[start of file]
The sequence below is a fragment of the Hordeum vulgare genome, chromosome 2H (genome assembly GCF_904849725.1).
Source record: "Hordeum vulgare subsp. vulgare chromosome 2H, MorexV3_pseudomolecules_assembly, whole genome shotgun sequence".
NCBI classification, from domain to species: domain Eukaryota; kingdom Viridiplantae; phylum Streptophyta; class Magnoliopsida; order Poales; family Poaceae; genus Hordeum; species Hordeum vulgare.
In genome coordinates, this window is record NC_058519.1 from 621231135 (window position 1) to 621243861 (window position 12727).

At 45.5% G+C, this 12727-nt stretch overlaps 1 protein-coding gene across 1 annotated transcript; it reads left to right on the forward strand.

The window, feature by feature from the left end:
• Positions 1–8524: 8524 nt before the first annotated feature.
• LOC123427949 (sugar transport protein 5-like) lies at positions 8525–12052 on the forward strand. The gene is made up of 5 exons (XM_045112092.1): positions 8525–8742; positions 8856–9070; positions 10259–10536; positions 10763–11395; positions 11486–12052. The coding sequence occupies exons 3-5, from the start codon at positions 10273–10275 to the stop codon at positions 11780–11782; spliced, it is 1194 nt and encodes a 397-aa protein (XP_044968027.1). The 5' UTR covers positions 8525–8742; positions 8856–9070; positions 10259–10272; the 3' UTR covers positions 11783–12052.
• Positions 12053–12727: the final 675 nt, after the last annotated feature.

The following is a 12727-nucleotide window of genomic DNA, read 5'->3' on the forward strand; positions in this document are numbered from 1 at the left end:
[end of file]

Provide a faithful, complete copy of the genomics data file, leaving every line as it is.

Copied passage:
The sequence below is a fragment of the Hordeum vulgare genome, chromosome 2H (genome assembly GCF_904849725.1).
Source record: "Hordeum vulgare subsp. vulgare chromosome 2H, MorexV3_pseudomolecules_assembly, whole genome shotgun sequence".
NCBI classification, from domain to species: domain Eukaryota; kingdom Viridiplantae; phylum Streptophyta; class Magnoliopsida; order Poales; family Poaceae; genus Hordeum; species Hordeum vulgare.
In genome coordinates, this window is record NC_058519.1 from 621231135 (window position 1) to 621243861 (window position 12727).

At 45.5% G+C, this 12727-nt stretch overlaps 1 protein-coding gene across 1 annotated transcript; it reads left to right on the forward strand.

The window, feature by feature from the left end:
• Positions 1–8524: 8524 nt before the first annotated feature.
• LOC123427949 (sugar transport protein 5-like) lies at positions 8525–12052 on the forward strand. The gene is made up of 5 exons (XM_045112092.1): positions 8525–8742; positions 8856–9070; positions 10259–10536; positions 10763–11395; positions 11486–12052. The coding sequence occupies exons 3-5, from the start codon at positions 10273–10275 to the stop codon at positions 11780–11782; spliced, it is 1194 nt and encodes a 397-aa protein (XP_044968027.1). The 5' UTR covers positions 8525–8742; positions 8856–9070; positions 10259–10272; the 3' UTR covers positions 11783–12052.
• Positions 12053–12727: the final 675 nt, after the last annotated feature.

The following is a 12727-nucleotide window of genomic DNA, read 5'->3' on the forward strand; positions in this document are numbered from 1 at the left end: